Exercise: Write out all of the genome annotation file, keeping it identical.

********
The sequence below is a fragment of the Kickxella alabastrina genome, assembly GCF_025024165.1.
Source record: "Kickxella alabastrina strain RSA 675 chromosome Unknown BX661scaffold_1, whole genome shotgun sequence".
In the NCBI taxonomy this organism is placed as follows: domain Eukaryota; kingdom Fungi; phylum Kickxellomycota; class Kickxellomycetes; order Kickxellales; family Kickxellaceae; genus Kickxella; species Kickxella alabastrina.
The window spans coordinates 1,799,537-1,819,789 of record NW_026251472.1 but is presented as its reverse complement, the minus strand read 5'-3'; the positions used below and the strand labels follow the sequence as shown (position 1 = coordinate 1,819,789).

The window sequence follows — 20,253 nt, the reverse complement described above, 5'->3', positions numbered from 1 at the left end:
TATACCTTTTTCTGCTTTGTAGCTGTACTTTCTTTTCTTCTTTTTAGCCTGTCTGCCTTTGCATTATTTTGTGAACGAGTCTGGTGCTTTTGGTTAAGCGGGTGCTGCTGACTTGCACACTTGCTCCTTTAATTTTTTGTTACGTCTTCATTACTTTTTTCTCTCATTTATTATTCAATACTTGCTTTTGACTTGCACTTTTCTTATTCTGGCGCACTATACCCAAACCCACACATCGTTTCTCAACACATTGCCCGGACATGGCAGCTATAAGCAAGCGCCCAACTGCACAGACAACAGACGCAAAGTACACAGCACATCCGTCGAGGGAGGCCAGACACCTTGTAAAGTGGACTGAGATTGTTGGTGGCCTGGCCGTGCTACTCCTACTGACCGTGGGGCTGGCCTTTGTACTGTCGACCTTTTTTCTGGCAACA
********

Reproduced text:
The sequence below is a fragment of the Kickxella alabastrina genome, assembly GCF_025024165.1.
Source record: "Kickxella alabastrina strain RSA 675 chromosome Unknown BX661scaffold_1, whole genome shotgun sequence".
In the NCBI taxonomy this organism is placed as follows: domain Eukaryota; kingdom Fungi; phylum Kickxellomycota; class Kickxellomycetes; order Kickxellales; family Kickxellaceae; genus Kickxella; species Kickxella alabastrina.
The window spans coordinates 1,799,537-1,819,789 of record NW_026251472.1 but is presented as its reverse complement, the minus strand read 5'-3'; the positions used below and the strand labels follow the sequence as shown (position 1 = coordinate 1,819,789).

The window sequence follows — 20,253 nt, the reverse complement described above, 5'->3', positions numbered from 1 at the left end:
TATACCTTTTTCTGCTTTGTAGCTGTACTTTCTTTTCTTCTTTTTAGCCTGTCTGCCTTTGCATTATTTTGTGAACGAGTCTGGTGCTTTTGGTTAAGCGGGTGCTGCTGACTTGCACACTTGCTCCTTTAATTTTTTGTTACGTCTTCATTACTTTTTTCTCTCATTTATTATTCAATACTTGCTTTTGACTTGCACTTTTCTTATTCTGGCGCACTATACCCAAACCCACACATCGTTTCTCAACACATTGCCCGGACATGGCAGCTATAAGCAAGCGCCCAACTGCACAGACAACAGACGCAAAGTACACAGCACATCCGTCGAGGGAGGCCAGACACCTTGTAAAGTGGACTGAGATTGTTGGTGGCCTGGCCGTGCTACTCCTACTGACCGTGGGGCTGGCCTTTGTACTGTCGACCTTTTTTCTGGCAACA